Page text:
Doomsday Clock moves to 90 seconds to midnight, signaling more peril than ever : NPR
The world is closer to catastrophe than ever before: the Doomsday Clock, the metaphorical gauge of challenges for humanity, has been reset to 90 seconds before midnight on Tuesday.
The science and safety board of the Bulletin of the Atomic Scientists he said the move — the closest to a widespread calamity humanity has ever adjudged — was “generally, though not exclusively” due to the war in Ukraine.
The scientific body evaluates the clock every January. This is the first full update since Russia’s full-scale invasion of Ukraine began last February, leading to war in Europe and a new flood of refugees.
The clock created a stir when it was set to 100 seconds to midnight in 2020, the first time the famous clock had gone down to seconds rather than minutes. At the time, the Bulletin scientists said we were “on the brink of doom.” 100 seconds left until midnight in 2021 and 2022.
The scientists behind the Doomsday Clock use it to alert humanity to threats from within – the dangers we face from our own technologies, particularly through nuclear war, global climate change and biotechnology .
On the new update, Mary Robinson, the former UN High Commissioner for Human Rights, said: “The Jud il Jud il Protection Day Clock is sounding an alarm for humanity all. We are on the edge of a precipice. But our leaders are not acting with sufficient speed. or scaling up to ensure a peaceful and habitable planet.”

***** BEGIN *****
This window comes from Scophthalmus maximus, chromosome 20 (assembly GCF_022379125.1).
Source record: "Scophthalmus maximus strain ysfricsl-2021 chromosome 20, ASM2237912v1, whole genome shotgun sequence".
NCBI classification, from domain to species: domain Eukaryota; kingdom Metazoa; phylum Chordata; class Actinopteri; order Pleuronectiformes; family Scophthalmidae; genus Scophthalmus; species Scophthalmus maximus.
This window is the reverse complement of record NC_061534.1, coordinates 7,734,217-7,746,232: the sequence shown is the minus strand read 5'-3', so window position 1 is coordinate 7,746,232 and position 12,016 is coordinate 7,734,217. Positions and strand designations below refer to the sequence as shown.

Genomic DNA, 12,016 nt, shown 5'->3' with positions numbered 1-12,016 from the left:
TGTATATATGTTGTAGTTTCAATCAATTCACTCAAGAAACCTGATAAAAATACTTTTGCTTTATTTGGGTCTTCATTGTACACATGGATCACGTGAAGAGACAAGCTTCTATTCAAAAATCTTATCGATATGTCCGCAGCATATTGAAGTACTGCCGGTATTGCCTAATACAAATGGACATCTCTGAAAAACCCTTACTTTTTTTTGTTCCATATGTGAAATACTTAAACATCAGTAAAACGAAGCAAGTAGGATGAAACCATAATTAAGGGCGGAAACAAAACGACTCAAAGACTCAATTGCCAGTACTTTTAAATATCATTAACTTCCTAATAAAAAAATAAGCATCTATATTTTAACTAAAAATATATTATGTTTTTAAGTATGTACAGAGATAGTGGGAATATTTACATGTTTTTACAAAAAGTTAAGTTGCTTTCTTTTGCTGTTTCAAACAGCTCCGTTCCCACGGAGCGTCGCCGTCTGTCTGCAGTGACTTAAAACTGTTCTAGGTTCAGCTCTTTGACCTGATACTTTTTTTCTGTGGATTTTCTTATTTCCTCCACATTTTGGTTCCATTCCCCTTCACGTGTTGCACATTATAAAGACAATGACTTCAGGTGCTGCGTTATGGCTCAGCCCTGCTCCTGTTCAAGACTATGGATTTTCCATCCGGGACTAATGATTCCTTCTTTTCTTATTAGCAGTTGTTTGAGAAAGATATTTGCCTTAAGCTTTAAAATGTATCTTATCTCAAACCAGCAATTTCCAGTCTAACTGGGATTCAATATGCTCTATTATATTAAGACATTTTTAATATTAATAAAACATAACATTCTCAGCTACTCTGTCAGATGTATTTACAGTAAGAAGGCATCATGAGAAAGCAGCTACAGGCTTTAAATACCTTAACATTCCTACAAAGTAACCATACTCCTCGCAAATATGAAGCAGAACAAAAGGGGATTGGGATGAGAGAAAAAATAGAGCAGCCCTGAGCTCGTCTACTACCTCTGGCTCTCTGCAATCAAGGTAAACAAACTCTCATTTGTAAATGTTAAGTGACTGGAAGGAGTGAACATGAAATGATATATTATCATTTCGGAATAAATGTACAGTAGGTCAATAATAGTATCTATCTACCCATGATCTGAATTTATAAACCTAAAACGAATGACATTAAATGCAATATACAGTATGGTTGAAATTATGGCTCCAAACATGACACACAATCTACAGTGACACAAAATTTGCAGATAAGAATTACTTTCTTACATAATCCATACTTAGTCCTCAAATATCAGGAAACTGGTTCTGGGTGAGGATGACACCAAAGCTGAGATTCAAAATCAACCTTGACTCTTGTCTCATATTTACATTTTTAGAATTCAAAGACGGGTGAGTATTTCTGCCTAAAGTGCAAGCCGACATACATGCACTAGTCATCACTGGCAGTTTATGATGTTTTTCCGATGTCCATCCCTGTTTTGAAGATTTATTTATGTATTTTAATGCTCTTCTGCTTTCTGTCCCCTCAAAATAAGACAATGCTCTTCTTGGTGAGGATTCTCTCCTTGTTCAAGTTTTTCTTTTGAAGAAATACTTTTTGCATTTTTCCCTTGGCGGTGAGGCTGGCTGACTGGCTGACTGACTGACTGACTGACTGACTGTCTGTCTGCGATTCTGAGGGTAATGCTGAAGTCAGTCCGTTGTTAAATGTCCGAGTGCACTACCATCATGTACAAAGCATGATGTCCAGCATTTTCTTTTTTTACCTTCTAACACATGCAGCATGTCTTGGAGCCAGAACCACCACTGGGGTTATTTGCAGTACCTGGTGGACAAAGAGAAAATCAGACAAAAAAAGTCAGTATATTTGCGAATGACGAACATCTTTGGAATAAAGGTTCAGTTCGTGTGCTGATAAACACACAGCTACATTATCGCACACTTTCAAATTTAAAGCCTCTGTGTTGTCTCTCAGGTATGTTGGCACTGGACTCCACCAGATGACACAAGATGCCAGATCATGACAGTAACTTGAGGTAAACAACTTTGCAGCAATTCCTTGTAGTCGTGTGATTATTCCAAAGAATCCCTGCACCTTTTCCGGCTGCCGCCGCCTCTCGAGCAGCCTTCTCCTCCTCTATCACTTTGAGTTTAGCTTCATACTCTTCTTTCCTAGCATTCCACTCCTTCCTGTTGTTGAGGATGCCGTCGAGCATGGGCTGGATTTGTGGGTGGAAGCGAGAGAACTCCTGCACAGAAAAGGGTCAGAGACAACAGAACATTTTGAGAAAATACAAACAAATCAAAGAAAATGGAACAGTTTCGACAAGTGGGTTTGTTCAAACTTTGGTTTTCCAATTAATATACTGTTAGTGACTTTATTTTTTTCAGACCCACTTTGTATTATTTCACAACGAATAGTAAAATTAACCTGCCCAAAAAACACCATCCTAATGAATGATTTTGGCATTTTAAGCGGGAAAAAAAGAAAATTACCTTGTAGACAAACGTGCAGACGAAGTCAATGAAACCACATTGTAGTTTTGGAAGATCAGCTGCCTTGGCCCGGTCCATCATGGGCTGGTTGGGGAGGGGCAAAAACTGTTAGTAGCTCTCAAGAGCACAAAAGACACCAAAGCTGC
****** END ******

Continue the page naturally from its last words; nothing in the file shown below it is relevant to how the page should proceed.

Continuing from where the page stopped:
Much of Tuesday’s announcement focused on Russia, and President Vladimir Putin’s threat to use nuclear weapons and his refusal to accept anything other than victory in Ukraine.
“Even if nuclear use is avoided in Ukraine,” said Steve Fetter, dean of the graduate school and professor of public policy at the University of Maryland, “the war has challenged the nuclear order — the system of ‘agreements and understandings that have been built over six decades to limit the dangers of nuclear weapons’.
Fetter also noted that the United States, Russia and China are working to modernize their arsenals.
The Chicago-based Bulletin was founded in 1945 by Albert Einstein and scientists who helped develop the first atomic weapons in the Manhattan Project. Over the years, its members have included dozens of Nobel laureates.